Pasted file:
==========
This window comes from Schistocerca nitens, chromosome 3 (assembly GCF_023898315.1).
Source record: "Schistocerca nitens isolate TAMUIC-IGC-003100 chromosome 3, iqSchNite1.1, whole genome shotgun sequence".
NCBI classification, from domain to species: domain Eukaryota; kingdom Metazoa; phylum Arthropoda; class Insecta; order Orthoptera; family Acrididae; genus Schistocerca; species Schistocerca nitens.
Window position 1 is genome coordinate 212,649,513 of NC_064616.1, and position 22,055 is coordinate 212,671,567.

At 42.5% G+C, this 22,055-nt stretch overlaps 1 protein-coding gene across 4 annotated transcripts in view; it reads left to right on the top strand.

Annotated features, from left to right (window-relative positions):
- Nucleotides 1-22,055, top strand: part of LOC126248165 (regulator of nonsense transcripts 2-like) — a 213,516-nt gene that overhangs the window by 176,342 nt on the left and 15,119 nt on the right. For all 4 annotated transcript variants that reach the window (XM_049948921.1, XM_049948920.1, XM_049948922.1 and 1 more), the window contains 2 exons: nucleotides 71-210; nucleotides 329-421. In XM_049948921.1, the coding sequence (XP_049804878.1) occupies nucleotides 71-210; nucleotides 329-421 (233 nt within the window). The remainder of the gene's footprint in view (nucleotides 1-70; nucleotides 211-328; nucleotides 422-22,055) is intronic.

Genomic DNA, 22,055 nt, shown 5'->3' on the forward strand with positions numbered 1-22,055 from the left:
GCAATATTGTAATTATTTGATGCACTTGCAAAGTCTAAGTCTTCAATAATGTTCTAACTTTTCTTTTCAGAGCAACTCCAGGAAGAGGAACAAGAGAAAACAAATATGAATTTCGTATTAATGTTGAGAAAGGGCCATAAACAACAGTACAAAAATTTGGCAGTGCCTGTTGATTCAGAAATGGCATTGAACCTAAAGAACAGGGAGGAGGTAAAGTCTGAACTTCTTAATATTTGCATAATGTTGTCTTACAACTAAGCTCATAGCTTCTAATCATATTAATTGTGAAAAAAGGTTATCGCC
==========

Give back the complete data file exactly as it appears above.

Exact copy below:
This window comes from Schistocerca nitens, chromosome 3 (assembly GCF_023898315.1).
Source record: "Schistocerca nitens isolate TAMUIC-IGC-003100 chromosome 3, iqSchNite1.1, whole genome shotgun sequence".
NCBI classification, from domain to species: domain Eukaryota; kingdom Metazoa; phylum Arthropoda; class Insecta; order Orthoptera; family Acrididae; genus Schistocerca; species Schistocerca nitens.
Window position 1 is genome coordinate 212,649,513 of NC_064616.1, and position 22,055 is coordinate 212,671,567.

At 42.5% G+C, this 22,055-nt stretch overlaps 1 protein-coding gene across 4 annotated transcripts in view; it reads left to right on the top strand.

Annotated features, from left to right (window-relative positions):
- Nucleotides 1-22,055, top strand: part of LOC126248165 (regulator of nonsense transcripts 2-like) — a 213,516-nt gene that overhangs the window by 176,342 nt on the left and 15,119 nt on the right. For all 4 annotated transcript variants that reach the window (XM_049948921.1, XM_049948920.1, XM_049948922.1 and 1 more), the window contains 2 exons: nucleotides 71-210; nucleotides 329-421. In XM_049948921.1, the coding sequence (XP_049804878.1) occupies nucleotides 71-210; nucleotides 329-421 (233 nt within the window). The remainder of the gene's footprint in view (nucleotides 1-70; nucleotides 211-328; nucleotides 422-22,055) is intronic.

Genomic DNA, 22,055 nt, shown 5'->3' on the forward strand with positions numbered 1-22,055 from the left:
GCAATATTGTAATTATTTGATGCACTTGCAAAGTCTAAGTCTTCAATAATGTTCTAACTTTTCTTTTCAGAGCAACTCCAGGAAGAGGAACAAGAGAAAACAAATATGAATTTCGTATTAATGTTGAGAAAGGGCCATAAACAACAGTACAAAAATTTGGCAGTGCCTGTTGATTCAGAAATGGCATTGAACCTAAAGAACAGGGAGGAGGTAAAGTCTGAACTTCTTAATATTTGCATAATGTTGTCTTACAACTAAGCTCATAGCTTCTAATCATATTAATTGTGAAAAAAGGTTATCGCC